How to Become a Cardiologist

A cardiologist is a physician and internist who specializes in treating diseases that affect the cardiovascular system. Heart disease, or cardiopathy,  is one of the leading causes of death in many industrial nations, including the United States, so opportunities in this field are numerous.


You will need to complete an undergraduate degree, usually in the sciences. Once you have completed medical school, you will need to complete residency at an Accreditation Council for Graduate Medical Education (ACGME) accredited internal medicine residency program, for a minimum of three years. You are required to have at least two years of contact with patients and demonstrate increased responsibility as you progressed in your training. Once completed, you will take and pass the Internal Medicine Board Certification Examination.

Then, you can begin specialized training to become a cardiologist. This is an additional twenty-four months of training, including training in interpreting specific tests that cardiologists will have to interpret. They will be required to complete both laboratory and clinical hours treating patients.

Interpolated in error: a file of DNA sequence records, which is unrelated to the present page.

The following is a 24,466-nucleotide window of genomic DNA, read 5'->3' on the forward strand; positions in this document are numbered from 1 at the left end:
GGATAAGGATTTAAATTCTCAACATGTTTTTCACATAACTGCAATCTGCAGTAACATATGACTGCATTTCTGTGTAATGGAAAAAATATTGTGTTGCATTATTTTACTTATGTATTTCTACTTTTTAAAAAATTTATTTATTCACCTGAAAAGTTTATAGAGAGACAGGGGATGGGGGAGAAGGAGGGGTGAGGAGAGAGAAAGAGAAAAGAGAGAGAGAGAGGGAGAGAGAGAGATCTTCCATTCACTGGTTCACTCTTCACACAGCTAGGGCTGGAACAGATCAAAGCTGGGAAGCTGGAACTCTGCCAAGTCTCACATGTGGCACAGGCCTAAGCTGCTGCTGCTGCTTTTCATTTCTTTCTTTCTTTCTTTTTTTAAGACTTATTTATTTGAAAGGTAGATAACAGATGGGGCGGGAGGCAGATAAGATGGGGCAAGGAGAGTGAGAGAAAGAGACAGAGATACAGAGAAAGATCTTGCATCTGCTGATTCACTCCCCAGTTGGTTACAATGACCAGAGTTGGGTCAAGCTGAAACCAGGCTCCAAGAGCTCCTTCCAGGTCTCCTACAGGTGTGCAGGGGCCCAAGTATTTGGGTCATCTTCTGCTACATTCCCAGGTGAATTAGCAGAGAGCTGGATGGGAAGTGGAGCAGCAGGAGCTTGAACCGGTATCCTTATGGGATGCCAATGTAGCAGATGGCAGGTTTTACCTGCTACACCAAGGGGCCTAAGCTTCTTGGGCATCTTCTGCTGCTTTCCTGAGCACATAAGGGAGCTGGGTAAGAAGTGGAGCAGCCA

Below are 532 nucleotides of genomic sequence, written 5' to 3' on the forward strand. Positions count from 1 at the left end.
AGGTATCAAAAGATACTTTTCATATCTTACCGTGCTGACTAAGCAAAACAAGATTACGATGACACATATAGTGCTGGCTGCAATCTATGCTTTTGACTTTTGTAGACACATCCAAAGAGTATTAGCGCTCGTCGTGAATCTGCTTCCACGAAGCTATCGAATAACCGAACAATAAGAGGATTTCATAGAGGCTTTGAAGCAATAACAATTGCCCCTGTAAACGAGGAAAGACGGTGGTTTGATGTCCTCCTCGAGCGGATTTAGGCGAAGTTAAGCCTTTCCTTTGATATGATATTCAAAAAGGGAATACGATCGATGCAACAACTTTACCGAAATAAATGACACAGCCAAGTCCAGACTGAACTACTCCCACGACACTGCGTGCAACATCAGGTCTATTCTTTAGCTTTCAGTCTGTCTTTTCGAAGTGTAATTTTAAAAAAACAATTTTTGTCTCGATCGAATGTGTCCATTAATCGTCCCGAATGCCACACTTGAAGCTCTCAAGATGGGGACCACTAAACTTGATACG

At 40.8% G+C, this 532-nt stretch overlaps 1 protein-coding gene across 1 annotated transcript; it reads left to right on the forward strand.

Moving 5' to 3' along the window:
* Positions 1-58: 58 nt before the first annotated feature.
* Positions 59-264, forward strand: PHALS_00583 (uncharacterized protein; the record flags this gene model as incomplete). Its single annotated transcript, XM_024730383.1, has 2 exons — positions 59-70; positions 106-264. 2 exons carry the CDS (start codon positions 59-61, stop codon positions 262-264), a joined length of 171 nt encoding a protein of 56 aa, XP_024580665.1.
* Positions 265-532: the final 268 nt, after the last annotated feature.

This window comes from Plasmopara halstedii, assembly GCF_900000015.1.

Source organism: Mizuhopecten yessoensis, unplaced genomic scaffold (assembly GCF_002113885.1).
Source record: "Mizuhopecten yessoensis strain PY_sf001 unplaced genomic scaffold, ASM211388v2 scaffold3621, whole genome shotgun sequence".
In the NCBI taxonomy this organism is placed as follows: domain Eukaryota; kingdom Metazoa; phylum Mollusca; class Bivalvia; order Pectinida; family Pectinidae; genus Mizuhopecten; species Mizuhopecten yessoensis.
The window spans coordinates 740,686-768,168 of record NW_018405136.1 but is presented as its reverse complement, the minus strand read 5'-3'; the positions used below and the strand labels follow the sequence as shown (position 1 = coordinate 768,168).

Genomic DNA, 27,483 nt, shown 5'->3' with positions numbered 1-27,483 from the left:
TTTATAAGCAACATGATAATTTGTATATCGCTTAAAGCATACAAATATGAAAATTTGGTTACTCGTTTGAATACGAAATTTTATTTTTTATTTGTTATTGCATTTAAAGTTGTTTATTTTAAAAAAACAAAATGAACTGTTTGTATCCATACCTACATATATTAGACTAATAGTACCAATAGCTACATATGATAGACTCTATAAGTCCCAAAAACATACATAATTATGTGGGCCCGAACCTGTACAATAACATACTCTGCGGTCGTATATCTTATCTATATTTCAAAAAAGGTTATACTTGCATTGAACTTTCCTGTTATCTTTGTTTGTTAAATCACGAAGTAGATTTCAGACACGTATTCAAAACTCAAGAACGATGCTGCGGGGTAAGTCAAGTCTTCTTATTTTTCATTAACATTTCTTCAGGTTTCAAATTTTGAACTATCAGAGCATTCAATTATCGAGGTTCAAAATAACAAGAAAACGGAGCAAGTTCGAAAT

Tips and Advice

Entrance into medical school is highly competitive. Select an undergraduate school where you will excel, whether small or large campus, prestigious or relatively unknown. It is your ability that the admissions committee will be examining, not the prestige of your school, since even excellent students can do poorly in a school with a famous reputation.

While in college, you will need to meet the requirements for medical school admissions, but you should also take as many courses as you can in biology, chemistry and physiology. With cardiology as your goal, it may also be helpful to take courses in pharmacology, sports physiology and kinesiology.

When you apply to medical school, try to identify schools that are attached to well-known cardiology centers or schools that include cardiologists as professors. One of the ways to do this is to conduct research on online databases such as PubMed or MedLine Plus and determine where the paper authors are currently conducting research or teaching. This information is usually included in the author biographies attached to the papers. Reading some of these articles or monographs, and trying to conduct research in this area, even as an undergraduate, not yet admitted to medical school, will help you when applying to medical school and in your medical school courses.

Take advantage of all of the test preparation resources that you can. You can read books, take tests online, and use the services of your career center to practice medical admissions interviews. You will be competing with other applicants who have used all of these means and more to enter medical school, so you should do the same.

Different Types

A cardiologist may pursue specialized training in four different subtypes: echocardiography, electrophysiology, interventional cardiology and nuclear cardiology. These subtypes are based on new types of treatments. For example, echocardiography uses ultrasound technology to examine the chambers of the heart. Each of these specialties require an additional year of training.